Kissing for Virtuosi: William Stukeley ’s Philosophy of Pleasure (1757).
English Historical Review
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Klein, L. (2016). Kissing for Virtuosi: William Stukeley ’s Philosophy of Pleasure (1757).. English Historical Review, 131 (549), 324-352. http://search.ebscohost.com/login.aspx?direct=true&db=hia&AN=115828855&site=ehost-live
The intellectual career of William Stukeley (1687–1765) has received much attention. However, one manuscript by Stukeley has never been discussed. In 1757 he composed a short treatise, ‘On the Philosophy of Pleasure’, in which he argued an unusual case, namely, that a man and woman ought to feel entitled to consummate their philosophic friendship with kissing. The manuscript illuminates an interesting episode in Stukeley’s private life, but it also has a broader significance. Firstly, it incorporates many of the themes developed elsewhere by Stukeley, showing how contemporary historical and scientific understanding could be synthesised with a mystical account, of ancient derivation, of the physical and social universe. Secondly, the manuscript sheds light on the changing relations of men and women. Social and cultural developments among the literate in eighteenth-century Britain were facilitating heterosocial interaction, outside the framework of courtship and marriage, in ways that enhanced both the possibilities for heterosocial friendship and the risks attached to it. In his manuscript, Stukeley sought to expand the physical expression of amicable affection between a woman and man: he was looking for ways to move beyond the constraints of Platonic love without falling into libertinism. His position accords with the idea that the pursuit of happiness in the eighteenth century had a sexual dimension. However, while Stukeley sought greater latitude in erotic expression, his effort illustrates the challenge of doing so without undermining the contemporary norms of social order. [ABSTRACT FROM AUTHOR]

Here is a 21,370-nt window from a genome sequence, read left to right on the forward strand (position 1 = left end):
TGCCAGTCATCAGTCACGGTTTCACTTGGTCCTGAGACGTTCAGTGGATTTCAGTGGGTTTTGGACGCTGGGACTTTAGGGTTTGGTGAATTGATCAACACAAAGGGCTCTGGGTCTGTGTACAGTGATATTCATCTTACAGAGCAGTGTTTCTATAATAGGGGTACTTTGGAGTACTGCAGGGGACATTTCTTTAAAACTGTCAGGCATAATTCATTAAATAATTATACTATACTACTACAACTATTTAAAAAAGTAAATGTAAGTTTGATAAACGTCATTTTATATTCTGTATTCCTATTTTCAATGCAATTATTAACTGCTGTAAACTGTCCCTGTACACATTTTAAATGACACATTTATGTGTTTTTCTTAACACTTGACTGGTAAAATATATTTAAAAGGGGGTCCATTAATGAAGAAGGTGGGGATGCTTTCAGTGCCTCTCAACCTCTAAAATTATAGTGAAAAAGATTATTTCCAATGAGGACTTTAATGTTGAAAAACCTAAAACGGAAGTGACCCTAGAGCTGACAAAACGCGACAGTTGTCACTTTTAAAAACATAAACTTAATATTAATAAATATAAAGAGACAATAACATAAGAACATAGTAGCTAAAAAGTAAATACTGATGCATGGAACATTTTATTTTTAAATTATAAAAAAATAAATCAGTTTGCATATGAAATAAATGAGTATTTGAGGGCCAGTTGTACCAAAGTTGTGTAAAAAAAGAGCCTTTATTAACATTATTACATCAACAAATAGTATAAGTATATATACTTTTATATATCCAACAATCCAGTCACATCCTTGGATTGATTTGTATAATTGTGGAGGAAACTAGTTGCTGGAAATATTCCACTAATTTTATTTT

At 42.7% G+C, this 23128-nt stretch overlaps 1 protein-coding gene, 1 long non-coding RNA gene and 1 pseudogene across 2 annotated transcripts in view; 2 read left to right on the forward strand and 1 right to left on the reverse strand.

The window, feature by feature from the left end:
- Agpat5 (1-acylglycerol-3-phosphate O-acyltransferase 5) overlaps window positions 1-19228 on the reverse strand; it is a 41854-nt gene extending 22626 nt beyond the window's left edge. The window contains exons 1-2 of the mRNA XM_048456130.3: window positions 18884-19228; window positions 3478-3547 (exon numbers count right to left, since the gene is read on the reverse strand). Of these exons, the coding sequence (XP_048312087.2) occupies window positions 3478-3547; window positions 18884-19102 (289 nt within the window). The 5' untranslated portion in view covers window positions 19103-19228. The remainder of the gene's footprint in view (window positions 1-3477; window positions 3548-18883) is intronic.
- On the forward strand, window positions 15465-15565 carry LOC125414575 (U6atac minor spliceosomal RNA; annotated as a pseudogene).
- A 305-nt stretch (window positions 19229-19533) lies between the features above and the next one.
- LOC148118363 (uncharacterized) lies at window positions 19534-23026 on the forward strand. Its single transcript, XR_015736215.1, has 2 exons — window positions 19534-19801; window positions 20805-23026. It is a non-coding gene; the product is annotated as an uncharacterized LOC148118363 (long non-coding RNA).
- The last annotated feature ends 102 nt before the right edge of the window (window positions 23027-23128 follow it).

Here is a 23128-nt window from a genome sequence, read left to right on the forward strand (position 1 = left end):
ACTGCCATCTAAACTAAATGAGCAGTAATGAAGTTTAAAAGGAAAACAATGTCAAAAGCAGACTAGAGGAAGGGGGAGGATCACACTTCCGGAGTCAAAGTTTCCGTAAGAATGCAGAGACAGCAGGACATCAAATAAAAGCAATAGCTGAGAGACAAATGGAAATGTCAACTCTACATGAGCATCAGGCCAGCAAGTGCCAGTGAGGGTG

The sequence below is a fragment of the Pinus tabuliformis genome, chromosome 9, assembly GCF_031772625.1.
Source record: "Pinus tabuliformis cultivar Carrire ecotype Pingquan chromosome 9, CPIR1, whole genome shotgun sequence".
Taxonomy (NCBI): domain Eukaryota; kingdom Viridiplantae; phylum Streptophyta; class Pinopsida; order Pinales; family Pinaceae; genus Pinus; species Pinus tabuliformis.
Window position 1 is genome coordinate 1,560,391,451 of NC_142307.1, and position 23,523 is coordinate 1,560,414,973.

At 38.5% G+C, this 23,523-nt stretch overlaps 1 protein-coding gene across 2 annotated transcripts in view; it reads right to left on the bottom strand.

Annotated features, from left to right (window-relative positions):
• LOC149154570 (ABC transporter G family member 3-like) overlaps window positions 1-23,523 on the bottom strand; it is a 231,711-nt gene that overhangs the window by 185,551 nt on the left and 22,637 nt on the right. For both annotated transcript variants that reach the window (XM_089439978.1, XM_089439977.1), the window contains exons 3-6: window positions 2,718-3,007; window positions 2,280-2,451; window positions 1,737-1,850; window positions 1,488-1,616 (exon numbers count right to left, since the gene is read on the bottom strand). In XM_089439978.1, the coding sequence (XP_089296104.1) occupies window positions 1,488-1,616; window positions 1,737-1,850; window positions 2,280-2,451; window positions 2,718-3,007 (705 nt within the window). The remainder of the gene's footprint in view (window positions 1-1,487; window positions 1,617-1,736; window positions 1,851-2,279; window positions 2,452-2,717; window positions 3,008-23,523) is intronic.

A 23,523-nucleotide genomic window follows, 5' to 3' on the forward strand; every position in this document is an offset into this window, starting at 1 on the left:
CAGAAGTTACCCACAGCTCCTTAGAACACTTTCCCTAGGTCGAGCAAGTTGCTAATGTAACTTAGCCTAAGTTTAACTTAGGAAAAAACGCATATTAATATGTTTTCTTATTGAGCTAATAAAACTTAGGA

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This record's URL: https://www.repository.cam.ac.uk/handle/1810/248528